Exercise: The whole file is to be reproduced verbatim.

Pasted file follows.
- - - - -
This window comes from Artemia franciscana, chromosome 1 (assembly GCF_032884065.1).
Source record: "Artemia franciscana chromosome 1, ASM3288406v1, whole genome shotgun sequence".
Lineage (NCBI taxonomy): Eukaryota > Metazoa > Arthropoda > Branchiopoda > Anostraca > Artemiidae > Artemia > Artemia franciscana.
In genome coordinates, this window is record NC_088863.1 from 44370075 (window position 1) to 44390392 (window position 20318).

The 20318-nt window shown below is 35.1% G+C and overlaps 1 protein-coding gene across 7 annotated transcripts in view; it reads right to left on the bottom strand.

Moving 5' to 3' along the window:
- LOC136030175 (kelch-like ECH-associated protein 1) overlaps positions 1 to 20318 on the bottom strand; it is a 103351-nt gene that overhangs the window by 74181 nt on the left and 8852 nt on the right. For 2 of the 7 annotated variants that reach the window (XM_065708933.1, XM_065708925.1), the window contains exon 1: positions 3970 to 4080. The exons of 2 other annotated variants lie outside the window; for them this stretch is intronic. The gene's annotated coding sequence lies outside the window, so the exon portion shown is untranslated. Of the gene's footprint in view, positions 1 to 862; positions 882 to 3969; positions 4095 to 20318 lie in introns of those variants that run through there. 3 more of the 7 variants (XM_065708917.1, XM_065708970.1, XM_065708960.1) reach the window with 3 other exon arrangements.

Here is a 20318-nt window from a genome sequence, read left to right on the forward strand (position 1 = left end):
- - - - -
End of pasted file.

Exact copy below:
This window comes from Artemia franciscana, chromosome 1 (assembly GCF_032884065.1).
Source record: "Artemia franciscana chromosome 1, ASM3288406v1, whole genome shotgun sequence".
Lineage (NCBI taxonomy): Eukaryota > Metazoa > Arthropoda > Branchiopoda > Anostraca > Artemiidae > Artemia > Artemia franciscana.
In genome coordinates, this window is record NC_088863.1 from 44370075 (window position 1) to 44390392 (window position 20318).

The 20318-nt window shown below is 35.1% G+C and overlaps 1 protein-coding gene across 7 annotated transcripts in view; it reads right to left on the bottom strand.

Moving 5' to 3' along the window:
- LOC136030175 (kelch-like ECH-associated protein 1) overlaps positions 1 to 20318 on the bottom strand; it is a 103351-nt gene that overhangs the window by 74181 nt on the left and 8852 nt on the right. For 2 of the 7 annotated variants that reach the window (XM_065708933.1, XM_065708925.1), the window contains exon 1: positions 3970 to 4080. The exons of 2 other annotated variants lie outside the window; for them this stretch is intronic. The gene's annotated coding sequence lies outside the window, so the exon portion shown is untranslated. Of the gene's footprint in view, positions 1 to 862; positions 882 to 3969; positions 4095 to 20318 lie in introns of those variants that run through there. 3 more of the 7 variants (XM_065708917.1, XM_065708970.1, XM_065708960.1) reach the window with 3 other exon arrangements.

Here is a 20318-nt window from a genome sequence, read left to right on the forward strand (position 1 = left end):